Local girls who worked in the nearby mills were called shawlies, because of the cheap shawls they wore over their shoulders. They worked in poor conditions, 14 hours a day, for very little money.
Amy brought them to church services, but they were not welcomed by everyone. So she decided to purchase a tin building — ‘The Tin Tabernacle’ — for £500, call it the Welcome Hall and make it a meeting place for the shawlies. Today it is still there, though it is called Welcome Evangelical Church, and is off the Shankill Road in Belfast.
Around 1888 the Carmichael family was facing bankruptcy. Amy and her mother moved to Manchester, but, again, Amy worked among the people of the slum areas.
The conditions where she worked were terrible and soon Amy became desperately ill. She moved to the Lake District to care for a widowed, elderly, Christian man. But, again, God spoke through an audible voice to her, calling her to go overseas as a missionary.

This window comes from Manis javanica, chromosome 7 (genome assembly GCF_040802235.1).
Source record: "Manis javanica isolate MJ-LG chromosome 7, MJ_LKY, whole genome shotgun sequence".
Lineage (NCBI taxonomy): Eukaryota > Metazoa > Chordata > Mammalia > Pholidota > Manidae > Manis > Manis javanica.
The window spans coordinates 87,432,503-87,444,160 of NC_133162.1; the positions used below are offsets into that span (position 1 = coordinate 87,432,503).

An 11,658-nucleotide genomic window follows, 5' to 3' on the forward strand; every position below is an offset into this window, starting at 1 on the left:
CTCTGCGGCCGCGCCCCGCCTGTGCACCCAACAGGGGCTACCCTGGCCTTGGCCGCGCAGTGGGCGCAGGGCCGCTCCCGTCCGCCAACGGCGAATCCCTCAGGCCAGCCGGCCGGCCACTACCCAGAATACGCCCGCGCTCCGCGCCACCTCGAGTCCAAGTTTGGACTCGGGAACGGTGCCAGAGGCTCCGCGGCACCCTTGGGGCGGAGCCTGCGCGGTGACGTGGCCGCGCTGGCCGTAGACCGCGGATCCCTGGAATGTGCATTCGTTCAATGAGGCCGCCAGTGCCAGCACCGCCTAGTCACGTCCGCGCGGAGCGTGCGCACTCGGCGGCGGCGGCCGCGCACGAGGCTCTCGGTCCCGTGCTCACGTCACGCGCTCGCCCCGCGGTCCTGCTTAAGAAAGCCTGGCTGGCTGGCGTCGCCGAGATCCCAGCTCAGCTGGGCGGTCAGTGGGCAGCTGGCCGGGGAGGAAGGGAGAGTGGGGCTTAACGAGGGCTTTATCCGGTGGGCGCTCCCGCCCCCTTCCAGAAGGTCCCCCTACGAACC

The cost was great all round, but she knew that the most important thing was to obey God’s will for her. She said, ‘Nothing is too precious for Jesus’.
Amy first worked in Japan, then Ceylon, but her main life’s work was to be in Southern India. She didn’t follow the usual missionary way of working, but wore Indian clothes and lived amongst Indian women who had been persecuted after being converted to Christ from Hinduism.
They were called ‘The Starry Cluster’. They travelled and shared the good news in the open air, preaching that Christ Jesus came into the world to save sinners. They wanted their hearers to understand that it is not through religious ritual that a person can come to know God, but through trusting in Jesus and finding forgiveness, so that one can come into an everlasting relationship with God. However, when children became Christians, they were often bitterly persecuted, even by their own family.
Amy was to meet Preena, a little girl whose widowed mother had given her to a Hindu temple, where she was ‘married to the god’. She was to become a temple prostitute. Prima tried to run from her plight, but as a punishment her hands were branded with a red-hot poker. Eventually she did escape and amazingly managed to get to Amy, who took her into her care.